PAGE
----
Brief Fact Summary. Reverse confusion was claimed not to be actionable if Goodyear Tire & Rubber Company’s (Defendant) second use of Big O Tire Dealers, Inc.’s (Plaintiff) trademark only created likelihood of confusion concerning the source of Plaintiff’s â€œBig Footâ€ tires.
Synopsis of Rule of Law. The second use of a trademark is actionable if it simply creates a likelihood of confusion about the source of the first user’s product.
Big O Tire Dealers, Inc. (Plaintiff) asserted claims of unfair competition against Goodyear Tire & Rubber Company (Goodyear) (Defendant) based on false designation of origin and common law trademark infringement.Â The jury found that Goodyear (Defendant) was liable for trademark infringement and trademark disparagement only and awarded general compensatory and punitive damages.Â The district court permanently enjoined Defendant from infringing on Plaintiff’s â€œBig Footâ€ trademark.Â Defendant appealed, arguing that its second use of the â€œBigfootâ€ trademark was not actionable if it simply created a likelihood of confusion about the source of the first user’s product.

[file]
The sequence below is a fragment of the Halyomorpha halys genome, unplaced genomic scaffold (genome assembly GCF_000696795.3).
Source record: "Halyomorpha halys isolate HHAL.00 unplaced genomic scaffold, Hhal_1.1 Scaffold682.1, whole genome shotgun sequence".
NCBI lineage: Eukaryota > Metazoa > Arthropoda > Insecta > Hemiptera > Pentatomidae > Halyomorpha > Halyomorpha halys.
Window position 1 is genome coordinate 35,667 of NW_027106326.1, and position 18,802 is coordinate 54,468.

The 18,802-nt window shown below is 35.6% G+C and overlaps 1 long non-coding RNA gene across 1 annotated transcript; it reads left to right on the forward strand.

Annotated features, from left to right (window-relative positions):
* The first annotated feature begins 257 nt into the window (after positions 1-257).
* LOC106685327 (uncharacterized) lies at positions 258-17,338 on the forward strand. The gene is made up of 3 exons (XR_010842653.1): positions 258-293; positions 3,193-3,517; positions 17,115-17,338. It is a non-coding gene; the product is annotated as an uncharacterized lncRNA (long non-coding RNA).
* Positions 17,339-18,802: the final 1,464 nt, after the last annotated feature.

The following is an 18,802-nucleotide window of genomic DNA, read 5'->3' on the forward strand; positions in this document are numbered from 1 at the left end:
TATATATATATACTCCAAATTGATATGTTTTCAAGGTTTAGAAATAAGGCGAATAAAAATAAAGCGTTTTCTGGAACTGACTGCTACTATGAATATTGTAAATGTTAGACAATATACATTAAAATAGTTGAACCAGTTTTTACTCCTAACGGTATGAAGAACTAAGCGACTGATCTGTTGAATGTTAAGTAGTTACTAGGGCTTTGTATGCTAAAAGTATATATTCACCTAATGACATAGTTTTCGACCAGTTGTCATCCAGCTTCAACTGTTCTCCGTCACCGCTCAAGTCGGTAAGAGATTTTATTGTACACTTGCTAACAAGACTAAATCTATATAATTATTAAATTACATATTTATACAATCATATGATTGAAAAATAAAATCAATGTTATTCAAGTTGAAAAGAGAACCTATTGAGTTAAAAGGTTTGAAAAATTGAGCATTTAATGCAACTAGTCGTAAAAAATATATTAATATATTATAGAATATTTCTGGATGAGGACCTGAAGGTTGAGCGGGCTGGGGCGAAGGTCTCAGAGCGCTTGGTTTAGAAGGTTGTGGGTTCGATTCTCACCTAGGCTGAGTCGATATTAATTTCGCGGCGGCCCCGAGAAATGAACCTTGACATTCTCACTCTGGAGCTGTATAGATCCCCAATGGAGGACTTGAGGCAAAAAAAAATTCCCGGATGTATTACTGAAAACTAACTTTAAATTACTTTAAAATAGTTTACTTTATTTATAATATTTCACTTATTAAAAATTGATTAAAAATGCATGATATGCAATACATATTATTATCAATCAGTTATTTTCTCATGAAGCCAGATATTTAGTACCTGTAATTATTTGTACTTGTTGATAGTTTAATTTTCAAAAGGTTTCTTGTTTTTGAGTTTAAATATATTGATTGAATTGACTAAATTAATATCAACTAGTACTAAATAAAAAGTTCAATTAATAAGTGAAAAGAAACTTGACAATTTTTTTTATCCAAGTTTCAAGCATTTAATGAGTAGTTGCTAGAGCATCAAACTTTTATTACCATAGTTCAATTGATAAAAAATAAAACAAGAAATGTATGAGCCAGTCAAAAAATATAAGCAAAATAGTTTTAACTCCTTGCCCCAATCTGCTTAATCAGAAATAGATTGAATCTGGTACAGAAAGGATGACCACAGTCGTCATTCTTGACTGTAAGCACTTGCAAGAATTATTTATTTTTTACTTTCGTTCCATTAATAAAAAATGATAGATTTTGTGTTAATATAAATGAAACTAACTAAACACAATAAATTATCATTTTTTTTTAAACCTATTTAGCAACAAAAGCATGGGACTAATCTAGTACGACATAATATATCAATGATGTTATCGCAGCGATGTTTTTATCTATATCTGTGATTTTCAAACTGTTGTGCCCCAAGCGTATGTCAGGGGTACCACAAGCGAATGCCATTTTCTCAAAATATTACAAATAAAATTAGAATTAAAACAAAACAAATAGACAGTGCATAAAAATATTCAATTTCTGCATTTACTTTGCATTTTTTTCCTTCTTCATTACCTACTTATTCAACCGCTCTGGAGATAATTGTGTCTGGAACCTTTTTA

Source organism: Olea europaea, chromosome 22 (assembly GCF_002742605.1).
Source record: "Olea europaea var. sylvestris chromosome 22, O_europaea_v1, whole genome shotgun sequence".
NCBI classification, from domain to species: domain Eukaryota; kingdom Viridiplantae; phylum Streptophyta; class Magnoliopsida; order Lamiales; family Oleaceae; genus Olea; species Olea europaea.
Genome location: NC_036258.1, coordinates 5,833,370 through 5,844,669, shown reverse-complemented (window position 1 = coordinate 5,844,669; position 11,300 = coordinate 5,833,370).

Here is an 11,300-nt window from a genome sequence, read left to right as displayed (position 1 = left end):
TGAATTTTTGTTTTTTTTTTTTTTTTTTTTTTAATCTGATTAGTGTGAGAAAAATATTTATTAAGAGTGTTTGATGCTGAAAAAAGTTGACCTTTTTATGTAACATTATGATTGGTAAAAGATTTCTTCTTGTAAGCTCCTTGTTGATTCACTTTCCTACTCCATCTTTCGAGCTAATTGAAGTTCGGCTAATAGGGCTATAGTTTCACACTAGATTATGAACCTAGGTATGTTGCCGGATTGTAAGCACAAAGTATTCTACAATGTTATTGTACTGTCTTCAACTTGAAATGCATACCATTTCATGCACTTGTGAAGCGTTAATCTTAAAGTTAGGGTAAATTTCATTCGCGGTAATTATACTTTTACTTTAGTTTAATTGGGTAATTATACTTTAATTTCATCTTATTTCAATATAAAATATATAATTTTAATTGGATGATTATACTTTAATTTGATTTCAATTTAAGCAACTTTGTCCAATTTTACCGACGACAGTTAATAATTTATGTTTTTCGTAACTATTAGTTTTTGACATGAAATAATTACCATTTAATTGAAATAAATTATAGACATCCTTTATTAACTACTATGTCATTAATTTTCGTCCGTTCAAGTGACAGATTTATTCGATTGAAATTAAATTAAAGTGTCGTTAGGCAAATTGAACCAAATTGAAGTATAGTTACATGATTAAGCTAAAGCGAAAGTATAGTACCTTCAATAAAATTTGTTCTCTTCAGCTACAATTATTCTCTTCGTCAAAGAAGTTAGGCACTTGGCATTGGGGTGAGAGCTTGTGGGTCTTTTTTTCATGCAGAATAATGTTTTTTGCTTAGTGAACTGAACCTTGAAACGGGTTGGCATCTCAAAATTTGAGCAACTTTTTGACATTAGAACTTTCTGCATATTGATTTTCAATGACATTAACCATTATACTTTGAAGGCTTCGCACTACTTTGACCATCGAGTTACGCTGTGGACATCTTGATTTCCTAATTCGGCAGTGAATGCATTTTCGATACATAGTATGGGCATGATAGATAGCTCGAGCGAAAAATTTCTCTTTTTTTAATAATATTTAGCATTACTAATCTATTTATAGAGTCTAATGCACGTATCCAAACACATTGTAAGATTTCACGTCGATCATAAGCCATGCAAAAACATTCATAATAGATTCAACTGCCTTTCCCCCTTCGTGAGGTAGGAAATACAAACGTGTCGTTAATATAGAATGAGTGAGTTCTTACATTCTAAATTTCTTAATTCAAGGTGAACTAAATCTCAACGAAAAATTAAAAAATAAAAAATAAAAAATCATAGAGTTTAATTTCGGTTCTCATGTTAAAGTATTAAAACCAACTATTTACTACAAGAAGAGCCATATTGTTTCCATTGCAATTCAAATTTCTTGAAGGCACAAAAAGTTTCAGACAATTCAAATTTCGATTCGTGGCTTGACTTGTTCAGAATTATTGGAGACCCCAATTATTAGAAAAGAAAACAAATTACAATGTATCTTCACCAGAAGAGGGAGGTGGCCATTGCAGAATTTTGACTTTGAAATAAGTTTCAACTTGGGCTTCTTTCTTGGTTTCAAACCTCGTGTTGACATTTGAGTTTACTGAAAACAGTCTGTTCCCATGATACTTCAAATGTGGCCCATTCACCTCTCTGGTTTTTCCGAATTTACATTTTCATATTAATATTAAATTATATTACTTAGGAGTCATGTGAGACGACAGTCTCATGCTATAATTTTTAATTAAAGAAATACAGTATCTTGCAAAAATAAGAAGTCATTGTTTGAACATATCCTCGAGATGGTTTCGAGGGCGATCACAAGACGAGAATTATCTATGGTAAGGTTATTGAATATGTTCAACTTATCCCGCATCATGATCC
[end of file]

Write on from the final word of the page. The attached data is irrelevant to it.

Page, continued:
Issue. Is the second use of a trademark actionable if it simply creates a likelihood of confusion about the source of the first user’s product?
Held. (Lewis, C.J.)Â Yes.Â The second use of a trademark is actionable if it simply creates a likelihood of confusion about the source of the first user’s product.Â If given the opportunity, the Colorado Courts would extend their common law trademark infringement actions to include reverse confusion situations.Â The jury could have reasonably inferred a likelihood of confusion from witnesses’ testimony of actual confusion.Â Affirmed.
Discussion. Points of Law - for Law School Success
In the absence of manifest error, we will not reverse the district court's decision to admit evidence. View Full Point of Law
The court also ruled that Goodyear (Defendant) must pay money damages for the cost of corrective advertising to undo the damage done when it had used the trademark name. Defendant’s lack of intent to trade on the good will of Big O (Plaintiff) or to palm off its products was not relevant in this case.Â The court found that Colorado’s policy was to widen the scope of its policy of protecting trade names and preventing public confusion.